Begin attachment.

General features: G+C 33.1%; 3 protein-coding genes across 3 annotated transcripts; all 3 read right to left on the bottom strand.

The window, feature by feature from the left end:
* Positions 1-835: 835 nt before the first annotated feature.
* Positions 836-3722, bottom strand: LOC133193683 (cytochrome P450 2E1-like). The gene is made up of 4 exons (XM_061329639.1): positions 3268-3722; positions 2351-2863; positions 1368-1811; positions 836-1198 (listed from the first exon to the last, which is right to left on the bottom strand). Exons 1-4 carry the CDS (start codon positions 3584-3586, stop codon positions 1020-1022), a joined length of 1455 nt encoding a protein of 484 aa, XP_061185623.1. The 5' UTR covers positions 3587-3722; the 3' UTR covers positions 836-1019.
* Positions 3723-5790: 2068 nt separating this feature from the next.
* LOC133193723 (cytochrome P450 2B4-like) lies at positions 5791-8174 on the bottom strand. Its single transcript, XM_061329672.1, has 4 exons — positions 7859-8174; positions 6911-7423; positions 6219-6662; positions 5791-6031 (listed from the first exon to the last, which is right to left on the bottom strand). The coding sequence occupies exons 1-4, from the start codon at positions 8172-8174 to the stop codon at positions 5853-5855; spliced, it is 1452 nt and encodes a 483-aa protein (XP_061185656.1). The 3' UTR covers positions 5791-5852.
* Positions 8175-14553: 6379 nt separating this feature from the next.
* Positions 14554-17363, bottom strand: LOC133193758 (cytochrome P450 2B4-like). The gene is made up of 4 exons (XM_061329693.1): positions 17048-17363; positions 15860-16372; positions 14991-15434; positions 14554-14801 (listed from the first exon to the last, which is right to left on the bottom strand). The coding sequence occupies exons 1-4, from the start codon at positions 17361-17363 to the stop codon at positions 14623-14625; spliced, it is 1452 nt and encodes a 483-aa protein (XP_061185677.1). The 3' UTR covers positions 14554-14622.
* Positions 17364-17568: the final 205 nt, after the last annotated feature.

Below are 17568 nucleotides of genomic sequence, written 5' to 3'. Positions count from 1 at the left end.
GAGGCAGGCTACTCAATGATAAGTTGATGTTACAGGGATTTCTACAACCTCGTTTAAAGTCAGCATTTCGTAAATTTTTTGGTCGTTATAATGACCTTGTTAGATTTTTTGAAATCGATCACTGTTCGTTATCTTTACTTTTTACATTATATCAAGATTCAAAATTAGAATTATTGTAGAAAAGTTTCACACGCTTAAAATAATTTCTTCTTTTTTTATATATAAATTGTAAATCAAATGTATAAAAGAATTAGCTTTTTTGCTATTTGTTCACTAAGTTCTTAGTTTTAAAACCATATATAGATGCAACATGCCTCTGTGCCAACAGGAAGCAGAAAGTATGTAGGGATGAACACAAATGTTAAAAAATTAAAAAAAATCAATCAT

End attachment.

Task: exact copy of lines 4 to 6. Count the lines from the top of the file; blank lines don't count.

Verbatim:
* Positions 836-3722, bottom strand: LOC133193683 (cytochrome P450 2E1-like). The gene is made up of 4 exons (XM_061329639.1): positions 3268-3722; positions 2351-2863; positions 1368-1811; positions 836-1198 (listed from the first exon to the last, which is right to left on the bottom strand). Exons 1-4 carry the CDS (start codon positions 3584-3586, stop codon positions 1020-1022), a joined length of 1455 nt encoding a protein of 484 aa, XP_061185623.1. The 5' UTR covers positions 3587-3722; the 3' UTR covers positions 836-1019.
* Positions 3723-5790: 2068 nt separating this feature from the next.
* LOC133193723 (cytochrome P450 2B4-like) lies at positions 5791-8174 on the bottom strand. Its single transcript, XM_061329672.1, has 4 exons — positions 7859-8174; positions 6911-7423; positions 6219-6662; positions 5791-6031 (listed from the first exon to the last, which is right to left on the bottom strand). The coding sequence occupies exons 1-4, from the start codon at positions 8172-8174 to the stop codon at positions 5853-5855; spliced, it is 1452 nt and encodes a 483-aa protein (XP_061185656.1). The 3' UTR covers positions 5791-5852.